Clearly it is not for nothing that Dr Ian Bradley, of St Andrews University, has the title Reader in Practical Theology. As England marks St George's Day with its usual qualms about displaying national pride, Dr Bradley rides up in the nick of time to change the subject. What the United Kingdom needs, he suggests, is its own patron saint, who would take precedence over the other four. He is nominating St Aidan. Never heard of him? That is perhaps not surprising.
This candidate for Britain's saint was modest to a fault, self-effacing and charitable in a discreet, small-scale kind of way – the sort of character who would have chosen a soap-box over a mega-church any day. No dashing dragon-slayer he, but a people's priest thoroughly attuned to the new role we are inching towards in our less militarist, less imperialist national mood.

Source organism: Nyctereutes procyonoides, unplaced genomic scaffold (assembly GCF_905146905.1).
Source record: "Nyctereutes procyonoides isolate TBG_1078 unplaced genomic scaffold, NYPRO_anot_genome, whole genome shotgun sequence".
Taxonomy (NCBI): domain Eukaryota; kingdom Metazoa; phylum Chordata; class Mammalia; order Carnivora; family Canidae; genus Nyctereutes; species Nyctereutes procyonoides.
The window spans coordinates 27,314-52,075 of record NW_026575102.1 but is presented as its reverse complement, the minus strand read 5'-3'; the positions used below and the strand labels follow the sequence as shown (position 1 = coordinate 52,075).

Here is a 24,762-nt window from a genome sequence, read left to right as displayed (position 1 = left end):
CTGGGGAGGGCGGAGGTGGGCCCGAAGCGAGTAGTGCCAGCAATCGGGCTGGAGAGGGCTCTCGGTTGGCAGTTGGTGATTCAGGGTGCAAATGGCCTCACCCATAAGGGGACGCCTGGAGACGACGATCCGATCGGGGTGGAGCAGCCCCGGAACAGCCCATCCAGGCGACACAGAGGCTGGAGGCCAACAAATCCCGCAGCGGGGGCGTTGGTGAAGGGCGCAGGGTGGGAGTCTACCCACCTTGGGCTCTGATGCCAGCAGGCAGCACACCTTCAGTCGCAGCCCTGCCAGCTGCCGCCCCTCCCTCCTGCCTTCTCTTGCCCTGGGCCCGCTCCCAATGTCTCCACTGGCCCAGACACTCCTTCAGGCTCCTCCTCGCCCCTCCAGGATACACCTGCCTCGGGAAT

The co-option of St Aidan would not only serve the officially sponsored cause of Britishness – and so, perhaps, coax Gordon Brown out of his Celtic gloom. It would have the greater benefit of freeing the English to fly the flag for St George without shame once a year.
There would be no ulterior motive, no hint of xenophobia, no subliminal ethnic superiority. In patriotic show, England would be on an equal footing with Scotland, Wales and Northern Ireland.
A seventh-century monk who was born in Ireland, educated in Scotland and spent much of his life in Northumbria is the near-perfect protector of these isles. We anticipate news of a long-forgotten miracle wrought in Wales, and look forward to a new public holiday to celebrate St Aidan, patron saint of the United Kingdom.